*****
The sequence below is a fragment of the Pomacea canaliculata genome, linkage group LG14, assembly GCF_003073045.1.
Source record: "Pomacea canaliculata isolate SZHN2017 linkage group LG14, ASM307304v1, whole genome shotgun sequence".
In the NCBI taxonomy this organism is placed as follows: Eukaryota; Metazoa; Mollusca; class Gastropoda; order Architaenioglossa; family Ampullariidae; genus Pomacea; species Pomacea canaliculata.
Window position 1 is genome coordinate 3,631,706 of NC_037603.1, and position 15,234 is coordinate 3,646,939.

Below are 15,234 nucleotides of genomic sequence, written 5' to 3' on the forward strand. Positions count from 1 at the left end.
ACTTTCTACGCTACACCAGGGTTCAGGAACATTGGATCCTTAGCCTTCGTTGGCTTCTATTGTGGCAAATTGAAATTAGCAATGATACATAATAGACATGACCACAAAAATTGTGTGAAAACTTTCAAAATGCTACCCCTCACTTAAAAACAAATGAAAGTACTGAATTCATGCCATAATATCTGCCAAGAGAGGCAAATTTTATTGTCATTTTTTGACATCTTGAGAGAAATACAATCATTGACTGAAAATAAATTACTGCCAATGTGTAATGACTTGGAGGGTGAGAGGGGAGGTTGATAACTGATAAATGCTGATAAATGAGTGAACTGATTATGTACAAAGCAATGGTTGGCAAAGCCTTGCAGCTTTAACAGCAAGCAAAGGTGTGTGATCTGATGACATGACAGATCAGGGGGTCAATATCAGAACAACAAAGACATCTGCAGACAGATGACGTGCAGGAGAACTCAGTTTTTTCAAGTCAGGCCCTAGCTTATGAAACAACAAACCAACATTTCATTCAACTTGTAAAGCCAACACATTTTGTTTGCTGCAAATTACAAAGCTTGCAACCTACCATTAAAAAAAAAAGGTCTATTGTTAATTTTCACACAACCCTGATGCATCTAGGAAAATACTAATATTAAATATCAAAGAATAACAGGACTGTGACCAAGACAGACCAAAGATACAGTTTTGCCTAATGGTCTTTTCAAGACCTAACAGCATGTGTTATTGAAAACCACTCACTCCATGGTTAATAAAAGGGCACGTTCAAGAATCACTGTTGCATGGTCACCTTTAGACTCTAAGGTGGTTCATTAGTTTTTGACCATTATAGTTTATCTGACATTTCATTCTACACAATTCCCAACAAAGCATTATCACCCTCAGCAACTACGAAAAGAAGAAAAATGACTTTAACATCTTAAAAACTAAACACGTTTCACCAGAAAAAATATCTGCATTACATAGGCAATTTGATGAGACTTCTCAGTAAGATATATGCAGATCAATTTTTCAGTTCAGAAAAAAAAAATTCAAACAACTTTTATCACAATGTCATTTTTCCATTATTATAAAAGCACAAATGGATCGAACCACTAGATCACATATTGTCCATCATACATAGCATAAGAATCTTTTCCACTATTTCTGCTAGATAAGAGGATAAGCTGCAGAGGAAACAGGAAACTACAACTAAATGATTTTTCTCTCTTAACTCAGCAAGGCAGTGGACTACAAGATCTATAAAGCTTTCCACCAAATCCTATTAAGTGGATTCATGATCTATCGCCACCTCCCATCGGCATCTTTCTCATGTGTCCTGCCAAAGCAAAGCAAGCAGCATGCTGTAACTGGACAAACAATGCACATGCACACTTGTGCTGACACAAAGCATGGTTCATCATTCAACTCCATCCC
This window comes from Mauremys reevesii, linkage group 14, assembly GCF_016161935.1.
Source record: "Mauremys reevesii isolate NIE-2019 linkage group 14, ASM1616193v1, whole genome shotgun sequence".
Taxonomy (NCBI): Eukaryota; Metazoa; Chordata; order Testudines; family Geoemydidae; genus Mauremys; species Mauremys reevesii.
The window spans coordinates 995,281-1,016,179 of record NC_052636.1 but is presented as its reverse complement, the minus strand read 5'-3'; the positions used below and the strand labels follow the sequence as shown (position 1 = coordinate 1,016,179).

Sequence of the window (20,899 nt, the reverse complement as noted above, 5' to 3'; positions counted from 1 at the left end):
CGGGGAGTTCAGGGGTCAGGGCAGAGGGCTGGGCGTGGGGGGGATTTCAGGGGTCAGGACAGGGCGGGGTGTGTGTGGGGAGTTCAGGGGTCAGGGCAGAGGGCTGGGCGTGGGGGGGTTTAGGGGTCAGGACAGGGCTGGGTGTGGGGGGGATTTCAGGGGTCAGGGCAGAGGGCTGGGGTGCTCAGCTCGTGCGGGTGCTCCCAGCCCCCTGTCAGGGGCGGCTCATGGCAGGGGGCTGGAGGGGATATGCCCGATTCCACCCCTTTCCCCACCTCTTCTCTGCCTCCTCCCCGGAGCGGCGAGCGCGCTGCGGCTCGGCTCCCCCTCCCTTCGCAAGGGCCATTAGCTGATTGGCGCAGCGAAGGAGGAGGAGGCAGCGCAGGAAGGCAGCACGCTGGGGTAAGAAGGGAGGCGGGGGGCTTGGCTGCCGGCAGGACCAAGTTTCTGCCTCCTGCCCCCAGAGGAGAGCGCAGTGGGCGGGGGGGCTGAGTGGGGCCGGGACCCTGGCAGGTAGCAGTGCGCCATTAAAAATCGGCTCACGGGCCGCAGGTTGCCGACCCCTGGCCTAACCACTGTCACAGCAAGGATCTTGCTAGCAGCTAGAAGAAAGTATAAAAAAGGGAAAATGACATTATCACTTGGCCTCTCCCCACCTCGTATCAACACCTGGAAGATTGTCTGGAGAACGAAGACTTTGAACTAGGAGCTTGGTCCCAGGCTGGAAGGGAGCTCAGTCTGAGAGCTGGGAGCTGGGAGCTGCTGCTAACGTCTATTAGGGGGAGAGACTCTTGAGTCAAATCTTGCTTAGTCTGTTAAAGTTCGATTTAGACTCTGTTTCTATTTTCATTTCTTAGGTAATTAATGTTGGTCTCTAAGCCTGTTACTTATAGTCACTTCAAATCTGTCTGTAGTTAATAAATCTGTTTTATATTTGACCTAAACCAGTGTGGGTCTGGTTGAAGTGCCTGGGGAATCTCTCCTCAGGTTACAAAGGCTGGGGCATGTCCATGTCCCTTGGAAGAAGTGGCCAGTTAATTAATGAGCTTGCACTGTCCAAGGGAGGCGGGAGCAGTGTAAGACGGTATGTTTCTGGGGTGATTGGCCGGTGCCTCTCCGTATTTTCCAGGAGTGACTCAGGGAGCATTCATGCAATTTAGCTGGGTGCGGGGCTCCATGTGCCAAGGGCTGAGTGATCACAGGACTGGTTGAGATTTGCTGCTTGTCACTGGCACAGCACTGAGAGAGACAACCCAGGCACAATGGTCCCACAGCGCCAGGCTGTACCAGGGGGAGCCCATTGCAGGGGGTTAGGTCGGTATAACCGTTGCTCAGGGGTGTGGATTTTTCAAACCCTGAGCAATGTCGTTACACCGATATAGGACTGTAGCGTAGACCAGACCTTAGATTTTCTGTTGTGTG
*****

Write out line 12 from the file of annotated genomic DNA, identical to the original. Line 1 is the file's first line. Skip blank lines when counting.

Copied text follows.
CGGGGAGTTCAGGGGTCAGGGCAGAGGGCTGGGCGTGGGGGGGATTTCAGGGGTCAGGACAGGGCGGGGTGTGTGTGGGGAGTTCAGGGGTCAGGGCAGAGGGCTGGGCGTGGGGGGGTTTAGGGGTCAGGACAGGGCTGGGTGTGGGGGGGATTTCAGGGGTCAGGGCAGAGGGCTGGGGTGCTCAGCTCGTGCGGGTGCTCCCAGCCCCCTGTCAGGGGCGGCTCATGGCAGGGGGCTGGAGGGGATATGCCCGATTCCACCCCTTTCCCCACCTCTTCTCTGCCTCCTCCCCGGAGCGGCGAGCGCGCTGCGGCTCGGCTCCCCCTCCCTTCGCAAGGGCCATTAGCTGATTGGCGCAGCGAAGGAGGAGGAGGCAGCGCAGGAAGGCAGCACGCTGGGGTAAGAAGGGAGGCGGGGGGCTTGGCTGCCGGCAGGACCAAGTTTCTGCCTCCTGCCCCCAGAGGAGAGCGCAGTGGGCGGGGGGGCTGAGTGGGGCCGGGACCCTGGCAGGTAGCAGTGCGCCATTAAAAATCGGCTCACGGGCCGCAGGTTGCCGACCCCTGGCCTAACCACTGTCACAGCAAGGATCTTGCTAGCAGCTAGAAGAAAGTATAAAAAAGGGAAAATGACATTATCACTTGGCCTCTCCCCACCTCGTATCAACACCTGGAAGATTGTCTGGAGAACGAAGACTTTGAACTAGGAGCTTGGTCCCAGGCTGGAAGGGAGCTCAGTCTGAGAGCTGGGAGCTGGGAGCTGCTGCTAACGTCTATTAGGGGGAGAGACTCTTGAGTCAAATCTTGCTTAGTCTGTTAAAGTTCGATTTAGACTCTGTTTCTATTTTCATTTCTTAGGTAATTAATGTTGGTCTCTAAGCCTGTTACTTATAGTCACTTCAAATCTGTCTGTAGTTAATAAATCTGTTTTATATTTGACCTAAACCAGTGTGGGTCTGGTTGAAGTGCCTGGGGAATCTCTCCTCAGGTTACAAAGGCTGGGGCATGTCCATGTCCCTTGGAAGAAGTGGCCAGTTAATTAATGAGCTTGCACTGTCCAAGGGAGGCGGGAGCAGTGTAAGACGGTATGTTTCTGGGGTGATTGGCCGGTGCCTCTCCGTATTTTCCAGGAGTGACTCAGGGAGCATTCATGCAATTTAGCTGGGTGCGGGGCTCCATGTGCCAAGGGCTGAGTGATCACAGGACTGGTTGAGATTTGCTGCTTGTCACTGGCACAGCACTGAGAGAGACAACCCAGGCACAATGGTCCCACAGCGCCAGGCTGTACCAGGGGGAGCCCATTGCAGGGGGTTAGGTCGGTATAACCGTTGCTCAGGGGTGTGGATTTTTCAAACCCTGAGCAATGTCGTTACACCGATATAGGACTGTAGCGTAGACCAGACCTTAGATTTTCTGTTGTGTG